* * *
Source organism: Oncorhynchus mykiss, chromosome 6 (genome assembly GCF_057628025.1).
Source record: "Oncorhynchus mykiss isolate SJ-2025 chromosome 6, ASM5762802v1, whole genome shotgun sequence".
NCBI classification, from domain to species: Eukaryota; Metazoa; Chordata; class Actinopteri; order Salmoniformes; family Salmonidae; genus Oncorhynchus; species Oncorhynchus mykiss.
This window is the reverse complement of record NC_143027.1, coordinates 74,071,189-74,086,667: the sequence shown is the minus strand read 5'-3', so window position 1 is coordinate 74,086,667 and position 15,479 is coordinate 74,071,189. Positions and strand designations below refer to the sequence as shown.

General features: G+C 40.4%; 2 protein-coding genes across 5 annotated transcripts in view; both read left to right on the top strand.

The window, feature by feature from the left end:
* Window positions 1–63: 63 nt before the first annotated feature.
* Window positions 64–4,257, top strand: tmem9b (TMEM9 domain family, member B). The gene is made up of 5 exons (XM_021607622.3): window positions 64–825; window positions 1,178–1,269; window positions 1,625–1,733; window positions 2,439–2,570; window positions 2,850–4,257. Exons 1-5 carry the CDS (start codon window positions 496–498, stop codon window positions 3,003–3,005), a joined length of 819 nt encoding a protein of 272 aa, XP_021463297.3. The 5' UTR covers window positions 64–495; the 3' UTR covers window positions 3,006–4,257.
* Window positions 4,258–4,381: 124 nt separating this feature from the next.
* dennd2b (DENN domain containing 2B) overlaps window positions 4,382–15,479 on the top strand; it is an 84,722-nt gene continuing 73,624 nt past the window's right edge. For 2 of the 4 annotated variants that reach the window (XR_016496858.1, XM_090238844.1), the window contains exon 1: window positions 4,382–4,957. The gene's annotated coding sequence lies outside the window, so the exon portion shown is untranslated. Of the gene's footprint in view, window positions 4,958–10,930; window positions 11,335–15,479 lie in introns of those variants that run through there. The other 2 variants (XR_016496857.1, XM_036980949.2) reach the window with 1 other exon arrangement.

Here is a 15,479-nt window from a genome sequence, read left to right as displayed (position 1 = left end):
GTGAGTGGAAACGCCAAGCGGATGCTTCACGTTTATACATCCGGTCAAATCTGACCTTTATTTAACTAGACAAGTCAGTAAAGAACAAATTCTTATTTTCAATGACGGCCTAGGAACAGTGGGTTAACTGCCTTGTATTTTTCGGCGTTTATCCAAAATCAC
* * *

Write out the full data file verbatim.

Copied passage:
Source organism: Oncorhynchus mykiss, chromosome 6 (genome assembly GCF_057628025.1).
Source record: "Oncorhynchus mykiss isolate SJ-2025 chromosome 6, ASM5762802v1, whole genome shotgun sequence".
NCBI classification, from domain to species: Eukaryota; Metazoa; Chordata; class Actinopteri; order Salmoniformes; family Salmonidae; genus Oncorhynchus; species Oncorhynchus mykiss.
This window is the reverse complement of record NC_143027.1, coordinates 74,071,189-74,086,667: the sequence shown is the minus strand read 5'-3', so window position 1 is coordinate 74,086,667 and position 15,479 is coordinate 74,071,189. Positions and strand designations below refer to the sequence as shown.

General features: G+C 40.4%; 2 protein-coding genes across 5 annotated transcripts in view; both read left to right on the top strand.

The window, feature by feature from the left end:
* Window positions 1–63: 63 nt before the first annotated feature.
* Window positions 64–4,257, top strand: tmem9b (TMEM9 domain family, member B). The gene is made up of 5 exons (XM_021607622.3): window positions 64–825; window positions 1,178–1,269; window positions 1,625–1,733; window positions 2,439–2,570; window positions 2,850–4,257. Exons 1-5 carry the CDS (start codon window positions 496–498, stop codon window positions 3,003–3,005), a joined length of 819 nt encoding a protein of 272 aa, XP_021463297.3. The 5' UTR covers window positions 64–495; the 3' UTR covers window positions 3,006–4,257.
* Window positions 4,258–4,381: 124 nt separating this feature from the next.
* dennd2b (DENN domain containing 2B) overlaps window positions 4,382–15,479 on the top strand; it is an 84,722-nt gene continuing 73,624 nt past the window's right edge. For 2 of the 4 annotated variants that reach the window (XR_016496858.1, XM_090238844.1), the window contains exon 1: window positions 4,382–4,957. The gene's annotated coding sequence lies outside the window, so the exon portion shown is untranslated. Of the gene's footprint in view, window positions 4,958–10,930; window positions 11,335–15,479 lie in introns of those variants that run through there. The other 2 variants (XR_016496857.1, XM_036980949.2) reach the window with 1 other exon arrangement.

Here is a 15,479-nt window from a genome sequence, read left to right as displayed (position 1 = left end):
GTGAGTGGAAACGCCAAGCGGATGCTTCACGTTTATACATCCGGTCAAATCTGACCTTTATTTAACTAGACAAGTCAGTAAAGAACAAATTCTTATTTTCAATGACGGCCTAGGAACAGTGGGTTAACTGCCTTGTATTTTTCGGCGTTTATCCAAAATCAC